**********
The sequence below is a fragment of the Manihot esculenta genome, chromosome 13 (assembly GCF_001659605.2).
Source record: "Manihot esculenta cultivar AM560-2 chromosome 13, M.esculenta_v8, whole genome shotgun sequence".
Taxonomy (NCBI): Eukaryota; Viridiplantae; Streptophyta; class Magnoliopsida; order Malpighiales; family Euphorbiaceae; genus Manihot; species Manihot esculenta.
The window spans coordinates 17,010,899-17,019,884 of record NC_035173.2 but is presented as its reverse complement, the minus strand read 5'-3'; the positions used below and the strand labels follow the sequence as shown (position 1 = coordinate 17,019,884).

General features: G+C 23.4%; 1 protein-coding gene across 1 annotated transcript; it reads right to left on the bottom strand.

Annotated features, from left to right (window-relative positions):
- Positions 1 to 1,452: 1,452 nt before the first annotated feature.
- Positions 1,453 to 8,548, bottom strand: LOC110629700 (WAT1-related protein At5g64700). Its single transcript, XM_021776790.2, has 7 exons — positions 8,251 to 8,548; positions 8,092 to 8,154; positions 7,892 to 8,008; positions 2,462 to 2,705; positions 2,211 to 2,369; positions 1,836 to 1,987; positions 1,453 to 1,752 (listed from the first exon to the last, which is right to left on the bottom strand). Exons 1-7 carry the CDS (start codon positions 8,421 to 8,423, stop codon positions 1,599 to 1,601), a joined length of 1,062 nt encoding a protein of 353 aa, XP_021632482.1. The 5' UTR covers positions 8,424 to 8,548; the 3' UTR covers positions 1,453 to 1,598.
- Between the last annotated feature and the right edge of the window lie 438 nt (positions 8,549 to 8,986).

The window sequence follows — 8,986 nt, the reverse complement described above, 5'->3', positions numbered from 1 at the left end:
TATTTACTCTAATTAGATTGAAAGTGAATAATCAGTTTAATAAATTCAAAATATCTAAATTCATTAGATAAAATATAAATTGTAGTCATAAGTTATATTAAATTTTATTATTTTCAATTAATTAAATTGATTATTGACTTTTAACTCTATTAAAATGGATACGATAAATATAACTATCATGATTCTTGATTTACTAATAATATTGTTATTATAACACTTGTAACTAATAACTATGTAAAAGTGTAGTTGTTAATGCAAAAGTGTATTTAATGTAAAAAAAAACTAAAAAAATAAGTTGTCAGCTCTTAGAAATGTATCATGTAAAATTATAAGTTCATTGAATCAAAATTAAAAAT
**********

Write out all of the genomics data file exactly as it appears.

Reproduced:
The sequence below is a fragment of the Manihot esculenta genome, chromosome 13 (assembly GCF_001659605.2).
Source record: "Manihot esculenta cultivar AM560-2 chromosome 13, M.esculenta_v8, whole genome shotgun sequence".
Taxonomy (NCBI): Eukaryota; Viridiplantae; Streptophyta; class Magnoliopsida; order Malpighiales; family Euphorbiaceae; genus Manihot; species Manihot esculenta.
The window spans coordinates 17,010,899-17,019,884 of record NC_035173.2 but is presented as its reverse complement, the minus strand read 5'-3'; the positions used below and the strand labels follow the sequence as shown (position 1 = coordinate 17,019,884).

General features: G+C 23.4%; 1 protein-coding gene across 1 annotated transcript; it reads right to left on the bottom strand.

Annotated features, from left to right (window-relative positions):
- Positions 1 to 1,452: 1,452 nt before the first annotated feature.
- Positions 1,453 to 8,548, bottom strand: LOC110629700 (WAT1-related protein At5g64700). Its single transcript, XM_021776790.2, has 7 exons — positions 8,251 to 8,548; positions 8,092 to 8,154; positions 7,892 to 8,008; positions 2,462 to 2,705; positions 2,211 to 2,369; positions 1,836 to 1,987; positions 1,453 to 1,752 (listed from the first exon to the last, which is right to left on the bottom strand). Exons 1-7 carry the CDS (start codon positions 8,421 to 8,423, stop codon positions 1,599 to 1,601), a joined length of 1,062 nt encoding a protein of 353 aa, XP_021632482.1. The 5' UTR covers positions 8,424 to 8,548; the 3' UTR covers positions 1,453 to 1,598.
- Between the last annotated feature and the right edge of the window lie 438 nt (positions 8,549 to 8,986).

The window sequence follows — 8,986 nt, the reverse complement described above, 5'->3', positions numbered from 1 at the left end:
TATTTACTCTAATTAGATTGAAAGTGAATAATCAGTTTAATAAATTCAAAATATCTAAATTCATTAGATAAAATATAAATTGTAGTCATAAGTTATATTAAATTTTATTATTTTCAATTAATTAAATTGATTATTGACTTTTAACTCTATTAAAATGGATACGATAAATATAACTATCATGATTCTTGATTTACTAATAATATTGTTATTATAACACTTGTAACTAATAACTATGTAAAAGTGTAGTTGTTAATGCAAAAGTGTATTTAATGTAAAAAAAAACTAAAAAAATAAGTTGTCAGCTCTTAGAAATGTATCATGTAAAATTATAAGTTCATTGAATCAAAATTAAAAAT